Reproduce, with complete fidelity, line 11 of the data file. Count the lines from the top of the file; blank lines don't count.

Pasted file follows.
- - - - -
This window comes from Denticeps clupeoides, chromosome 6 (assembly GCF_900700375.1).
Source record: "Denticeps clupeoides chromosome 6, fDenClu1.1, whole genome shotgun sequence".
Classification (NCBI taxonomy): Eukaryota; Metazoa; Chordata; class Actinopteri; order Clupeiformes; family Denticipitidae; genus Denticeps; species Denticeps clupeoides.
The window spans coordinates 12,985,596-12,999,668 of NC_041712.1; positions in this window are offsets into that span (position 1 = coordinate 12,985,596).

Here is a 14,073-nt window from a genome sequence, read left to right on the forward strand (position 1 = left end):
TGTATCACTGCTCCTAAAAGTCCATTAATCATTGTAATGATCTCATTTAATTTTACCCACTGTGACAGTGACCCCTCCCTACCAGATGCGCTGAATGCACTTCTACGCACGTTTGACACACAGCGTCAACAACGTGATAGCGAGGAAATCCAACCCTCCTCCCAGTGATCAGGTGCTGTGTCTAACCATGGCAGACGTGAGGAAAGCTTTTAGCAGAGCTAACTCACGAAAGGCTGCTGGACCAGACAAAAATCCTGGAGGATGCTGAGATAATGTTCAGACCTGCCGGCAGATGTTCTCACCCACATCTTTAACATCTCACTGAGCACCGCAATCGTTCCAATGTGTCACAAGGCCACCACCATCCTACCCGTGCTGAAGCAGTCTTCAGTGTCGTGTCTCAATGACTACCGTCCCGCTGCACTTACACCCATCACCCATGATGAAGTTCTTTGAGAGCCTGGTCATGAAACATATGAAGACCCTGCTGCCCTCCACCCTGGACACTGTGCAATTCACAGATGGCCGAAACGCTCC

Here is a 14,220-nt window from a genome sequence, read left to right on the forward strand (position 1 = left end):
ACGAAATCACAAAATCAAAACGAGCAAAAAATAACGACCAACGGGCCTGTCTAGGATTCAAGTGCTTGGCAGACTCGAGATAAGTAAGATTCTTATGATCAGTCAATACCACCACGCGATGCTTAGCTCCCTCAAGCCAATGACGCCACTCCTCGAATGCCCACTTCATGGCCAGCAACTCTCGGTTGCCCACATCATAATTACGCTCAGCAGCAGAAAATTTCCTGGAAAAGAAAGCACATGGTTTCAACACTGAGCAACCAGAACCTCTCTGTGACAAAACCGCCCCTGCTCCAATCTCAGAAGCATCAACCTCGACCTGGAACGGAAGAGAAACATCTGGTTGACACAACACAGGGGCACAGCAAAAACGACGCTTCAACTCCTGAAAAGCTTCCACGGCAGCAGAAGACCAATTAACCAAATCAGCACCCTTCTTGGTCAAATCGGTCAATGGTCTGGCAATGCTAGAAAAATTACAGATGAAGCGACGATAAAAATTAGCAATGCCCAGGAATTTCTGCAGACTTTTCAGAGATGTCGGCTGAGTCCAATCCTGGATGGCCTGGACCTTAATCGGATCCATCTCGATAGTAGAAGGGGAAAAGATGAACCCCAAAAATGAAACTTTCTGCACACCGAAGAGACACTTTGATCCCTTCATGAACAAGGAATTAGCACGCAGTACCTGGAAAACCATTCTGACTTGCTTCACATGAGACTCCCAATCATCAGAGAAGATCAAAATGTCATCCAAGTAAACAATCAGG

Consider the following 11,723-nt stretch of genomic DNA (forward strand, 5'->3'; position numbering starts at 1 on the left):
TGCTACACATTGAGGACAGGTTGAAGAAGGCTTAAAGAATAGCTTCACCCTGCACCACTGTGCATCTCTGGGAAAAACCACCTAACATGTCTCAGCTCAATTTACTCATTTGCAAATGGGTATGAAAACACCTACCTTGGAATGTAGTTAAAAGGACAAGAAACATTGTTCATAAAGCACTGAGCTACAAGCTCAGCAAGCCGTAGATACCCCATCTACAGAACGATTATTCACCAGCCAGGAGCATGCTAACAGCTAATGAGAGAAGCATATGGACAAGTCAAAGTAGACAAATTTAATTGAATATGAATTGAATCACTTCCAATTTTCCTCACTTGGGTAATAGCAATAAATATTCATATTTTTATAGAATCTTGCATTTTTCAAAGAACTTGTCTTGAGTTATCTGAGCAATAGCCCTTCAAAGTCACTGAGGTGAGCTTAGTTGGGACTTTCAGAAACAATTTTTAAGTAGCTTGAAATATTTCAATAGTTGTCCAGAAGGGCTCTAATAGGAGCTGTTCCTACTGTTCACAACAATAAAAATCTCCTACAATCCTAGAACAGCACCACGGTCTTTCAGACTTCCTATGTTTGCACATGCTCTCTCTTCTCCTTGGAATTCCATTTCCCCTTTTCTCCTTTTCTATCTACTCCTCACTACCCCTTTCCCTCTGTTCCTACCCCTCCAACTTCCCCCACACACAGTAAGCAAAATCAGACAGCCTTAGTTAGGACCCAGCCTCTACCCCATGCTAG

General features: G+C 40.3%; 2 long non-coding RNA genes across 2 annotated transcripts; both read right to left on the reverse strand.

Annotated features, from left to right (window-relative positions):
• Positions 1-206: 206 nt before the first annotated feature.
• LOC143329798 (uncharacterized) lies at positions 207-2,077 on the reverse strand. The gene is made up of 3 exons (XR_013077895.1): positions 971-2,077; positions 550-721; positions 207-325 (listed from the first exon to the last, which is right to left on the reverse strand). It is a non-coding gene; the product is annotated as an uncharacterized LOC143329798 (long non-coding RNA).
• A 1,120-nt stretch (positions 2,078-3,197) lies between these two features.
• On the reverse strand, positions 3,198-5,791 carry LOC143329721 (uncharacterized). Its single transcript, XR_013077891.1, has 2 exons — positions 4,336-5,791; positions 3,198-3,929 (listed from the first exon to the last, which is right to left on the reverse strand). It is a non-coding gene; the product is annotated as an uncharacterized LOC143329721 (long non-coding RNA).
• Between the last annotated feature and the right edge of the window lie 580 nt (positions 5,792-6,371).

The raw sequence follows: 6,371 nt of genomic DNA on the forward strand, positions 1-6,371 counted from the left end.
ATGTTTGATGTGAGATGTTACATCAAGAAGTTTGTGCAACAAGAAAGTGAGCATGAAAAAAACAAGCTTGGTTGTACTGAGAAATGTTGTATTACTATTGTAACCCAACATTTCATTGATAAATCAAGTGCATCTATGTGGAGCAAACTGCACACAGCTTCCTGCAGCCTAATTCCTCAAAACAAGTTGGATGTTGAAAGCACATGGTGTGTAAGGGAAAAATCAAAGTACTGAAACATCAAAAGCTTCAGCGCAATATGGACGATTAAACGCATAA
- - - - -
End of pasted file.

General features: G+C 40.3%; 2 long non-coding RNA genes across 2 annotated transcripts; both read right to left on the reverse strand.